If the teams in the RWC semi-finals can carry over last week’s form to this weekend, it will be a great rugby spectacle with four very evenly matched sides battling for a spot in the final. We can actually enjoy the game as spectators, rather than as tense supporters. I will miss “…the beer I had for breakfast..” though, and the “…one more for dessert…” is no longer justifiable.
Readers must please bear with me if my confidence appears to be a little low. Last week I jokingly commented on Bafana Bafana and lo and behold, they are axed from the CAF cup for the weirdest reason. In the same article I predicted a win for the Springboks and siedaar: they fall out in the most bizarre manner ever in RWC history. On Tuesday I decided, on the spur of the moment, to upgrade to a new Blackberry phone. Need I say more?
This why I am so reluctant to say something about that other game where each side also fields eleven players. The T-20 matches and candy floss do not differ much – both are blown out of proportion and is little more than opium for the instant gratification masses.
The reception by the crowd of Graeme Smith and his performance with the bat will be a far more interesting side-show than the actual outcome of the match. The Proteas are entering an exiting new phase, with some of the more experienced players likely to exit the scene in the foreseeable future. Some young guns are putting up their hands, and Gary Kirsten, with his very successful track record as both coach and player, is the ideal person to guide them in the international arena.
Gary actually played with a number of the older hands, and one can feel certain that he will not discard experience willy-nilly (ugly word that at my age).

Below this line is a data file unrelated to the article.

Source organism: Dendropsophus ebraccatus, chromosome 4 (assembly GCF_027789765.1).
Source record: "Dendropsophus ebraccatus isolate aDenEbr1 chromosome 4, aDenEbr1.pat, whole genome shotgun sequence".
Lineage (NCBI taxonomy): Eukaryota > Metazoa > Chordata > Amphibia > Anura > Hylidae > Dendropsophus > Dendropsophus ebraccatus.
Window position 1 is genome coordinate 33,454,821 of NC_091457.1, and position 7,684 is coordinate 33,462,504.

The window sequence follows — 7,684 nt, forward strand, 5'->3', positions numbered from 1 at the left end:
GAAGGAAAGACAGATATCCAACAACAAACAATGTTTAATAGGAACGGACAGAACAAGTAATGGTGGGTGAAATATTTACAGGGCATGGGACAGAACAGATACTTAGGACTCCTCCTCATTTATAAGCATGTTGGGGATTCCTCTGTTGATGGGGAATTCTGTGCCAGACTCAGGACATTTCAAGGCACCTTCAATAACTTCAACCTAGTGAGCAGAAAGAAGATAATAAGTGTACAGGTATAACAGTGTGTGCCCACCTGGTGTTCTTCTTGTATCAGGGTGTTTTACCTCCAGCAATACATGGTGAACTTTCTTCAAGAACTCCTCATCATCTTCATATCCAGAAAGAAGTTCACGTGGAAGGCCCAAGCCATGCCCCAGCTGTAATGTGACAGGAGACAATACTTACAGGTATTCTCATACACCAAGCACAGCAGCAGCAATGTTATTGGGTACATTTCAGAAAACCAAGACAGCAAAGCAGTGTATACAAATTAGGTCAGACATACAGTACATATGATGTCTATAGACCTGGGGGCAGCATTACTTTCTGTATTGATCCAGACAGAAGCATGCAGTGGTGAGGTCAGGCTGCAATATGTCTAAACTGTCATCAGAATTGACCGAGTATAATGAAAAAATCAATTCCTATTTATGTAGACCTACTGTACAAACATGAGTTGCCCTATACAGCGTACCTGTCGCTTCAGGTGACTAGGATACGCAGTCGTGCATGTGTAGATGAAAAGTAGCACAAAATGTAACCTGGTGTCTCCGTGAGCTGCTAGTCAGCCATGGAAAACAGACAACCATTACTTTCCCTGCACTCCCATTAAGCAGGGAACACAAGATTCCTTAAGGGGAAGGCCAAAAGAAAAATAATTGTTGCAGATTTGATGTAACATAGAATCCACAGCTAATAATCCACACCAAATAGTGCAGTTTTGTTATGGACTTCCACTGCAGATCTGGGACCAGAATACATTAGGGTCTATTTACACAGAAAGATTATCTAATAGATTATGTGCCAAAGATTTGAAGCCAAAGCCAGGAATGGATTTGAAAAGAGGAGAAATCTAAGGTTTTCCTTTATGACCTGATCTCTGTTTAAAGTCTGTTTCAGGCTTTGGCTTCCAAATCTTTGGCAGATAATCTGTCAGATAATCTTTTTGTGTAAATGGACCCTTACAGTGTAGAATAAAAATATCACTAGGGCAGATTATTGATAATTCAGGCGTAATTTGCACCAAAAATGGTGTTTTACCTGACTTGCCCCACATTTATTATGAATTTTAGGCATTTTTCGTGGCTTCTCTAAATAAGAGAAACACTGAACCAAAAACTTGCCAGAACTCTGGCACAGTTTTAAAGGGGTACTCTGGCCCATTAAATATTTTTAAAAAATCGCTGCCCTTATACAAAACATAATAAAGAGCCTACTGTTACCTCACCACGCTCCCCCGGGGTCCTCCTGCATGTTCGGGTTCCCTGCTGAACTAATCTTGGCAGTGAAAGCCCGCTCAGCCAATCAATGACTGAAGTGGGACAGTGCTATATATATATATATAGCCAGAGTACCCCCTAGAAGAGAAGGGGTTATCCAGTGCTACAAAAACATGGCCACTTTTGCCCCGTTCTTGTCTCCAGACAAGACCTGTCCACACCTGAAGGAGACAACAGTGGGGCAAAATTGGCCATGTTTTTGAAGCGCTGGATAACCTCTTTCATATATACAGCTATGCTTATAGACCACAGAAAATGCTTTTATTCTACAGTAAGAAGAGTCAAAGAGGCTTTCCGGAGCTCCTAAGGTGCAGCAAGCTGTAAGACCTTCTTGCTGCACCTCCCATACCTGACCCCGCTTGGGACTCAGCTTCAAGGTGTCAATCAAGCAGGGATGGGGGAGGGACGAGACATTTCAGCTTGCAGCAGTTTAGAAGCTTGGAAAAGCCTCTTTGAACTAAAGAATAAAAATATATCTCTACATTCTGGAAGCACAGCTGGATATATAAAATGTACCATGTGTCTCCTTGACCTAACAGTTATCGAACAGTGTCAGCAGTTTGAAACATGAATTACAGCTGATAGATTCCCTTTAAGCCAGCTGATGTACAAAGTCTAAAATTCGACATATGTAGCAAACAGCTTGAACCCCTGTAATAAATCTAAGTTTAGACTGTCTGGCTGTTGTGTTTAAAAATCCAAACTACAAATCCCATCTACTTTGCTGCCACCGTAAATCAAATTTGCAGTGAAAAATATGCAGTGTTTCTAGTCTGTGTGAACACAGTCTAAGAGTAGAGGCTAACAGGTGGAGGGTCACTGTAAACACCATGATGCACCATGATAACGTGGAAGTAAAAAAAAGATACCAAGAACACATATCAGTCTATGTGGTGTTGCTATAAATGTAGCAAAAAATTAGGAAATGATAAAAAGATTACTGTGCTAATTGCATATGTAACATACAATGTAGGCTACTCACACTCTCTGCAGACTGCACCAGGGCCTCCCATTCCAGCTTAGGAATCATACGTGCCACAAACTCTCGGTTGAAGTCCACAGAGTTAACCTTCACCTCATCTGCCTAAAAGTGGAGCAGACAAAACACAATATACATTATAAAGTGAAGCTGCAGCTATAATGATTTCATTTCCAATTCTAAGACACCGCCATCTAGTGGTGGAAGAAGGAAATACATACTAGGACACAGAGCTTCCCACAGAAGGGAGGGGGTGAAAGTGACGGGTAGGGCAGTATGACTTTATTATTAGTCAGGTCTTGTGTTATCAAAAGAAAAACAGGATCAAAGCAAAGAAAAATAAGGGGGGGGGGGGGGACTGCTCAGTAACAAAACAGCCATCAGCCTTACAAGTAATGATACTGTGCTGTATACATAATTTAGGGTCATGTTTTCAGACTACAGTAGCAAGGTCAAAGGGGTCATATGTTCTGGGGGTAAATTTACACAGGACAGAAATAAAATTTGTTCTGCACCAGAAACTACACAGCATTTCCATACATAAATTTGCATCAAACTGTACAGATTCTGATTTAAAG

Every coach has his own ideas and favourites, and some players discarded in the recent past may just come back into favour, provided that their performance compels the coach to consider them. Jacques Rudolph is a case in point of someone with oodles of experience, a wealth of talent, and enough playing years ahead of him to help form a solid backbone around which Gary can build his new team.
The aplomb with which John Smit and his team handled their disappointing exit from the world stage rankled many an unruffled feather (sounds a bit PdV-like, that). It reminded many fans of events after our national side got bundled out of the cricket world cup, and how the captain, despite saying that the team would just have to take it on the chin, disappeared overseas, leaving the rest of management to face the music. It earned him the nickname of Lockjaw from my friend Manie.
Ou Maans het glo self hierdie bynaam op ‘n stadium gehad. Wanneer hy as jong boer die naweek dorp toe ry, het die Engelse meisies se ma’s mekaar glo gebel en gesê: Lock jaw daughter away – Maans is in town.” Of so iets.